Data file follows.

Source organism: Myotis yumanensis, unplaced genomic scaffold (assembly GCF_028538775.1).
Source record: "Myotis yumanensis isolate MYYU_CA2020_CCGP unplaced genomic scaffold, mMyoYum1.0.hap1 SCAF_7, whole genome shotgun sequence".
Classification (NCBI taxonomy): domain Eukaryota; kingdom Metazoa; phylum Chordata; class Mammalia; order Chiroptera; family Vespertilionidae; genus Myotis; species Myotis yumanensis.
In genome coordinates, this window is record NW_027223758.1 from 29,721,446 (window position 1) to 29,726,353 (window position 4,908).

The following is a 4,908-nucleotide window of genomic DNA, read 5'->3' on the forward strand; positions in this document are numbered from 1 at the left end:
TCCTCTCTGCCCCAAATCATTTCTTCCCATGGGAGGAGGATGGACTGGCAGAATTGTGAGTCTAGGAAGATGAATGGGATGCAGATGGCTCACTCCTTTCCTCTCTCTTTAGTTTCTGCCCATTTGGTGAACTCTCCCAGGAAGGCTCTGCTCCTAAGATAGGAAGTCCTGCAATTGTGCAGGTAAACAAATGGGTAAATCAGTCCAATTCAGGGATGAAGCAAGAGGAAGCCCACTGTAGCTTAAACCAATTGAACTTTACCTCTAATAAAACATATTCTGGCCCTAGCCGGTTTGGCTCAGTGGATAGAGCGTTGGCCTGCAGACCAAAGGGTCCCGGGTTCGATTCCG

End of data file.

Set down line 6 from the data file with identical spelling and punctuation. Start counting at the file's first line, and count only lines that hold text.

TCCTCTCTGCCCCAAATCATTTCTTCCCATGGGAGGAGGATGGACTGGCAGAATTGTGAGTCTAGGAAGATGAATGGGATGCAGATGGCTCACTCCTTTCCTCTCTCTTTAGTTTCTGCCCATTTGGTGAACTCTCCCAGGAAGGCTCTGCTCCTAAGATAGGAAGTCCTGCAATTGTGCAGGTAAACAAATGGGTAAATCAGTCCAATTCAGGGATGAAGCAAGAGGAAGCCCACTGTAGCTTAAACCAATTGAACTTTACCTCTAATAAAACATATTCTGGCCCTAGCCGGTTTGGCTCAGTGGATAGAGCGTTGGCCTGCAGACCAAAGGGTCCCGGGTTCGATTCCG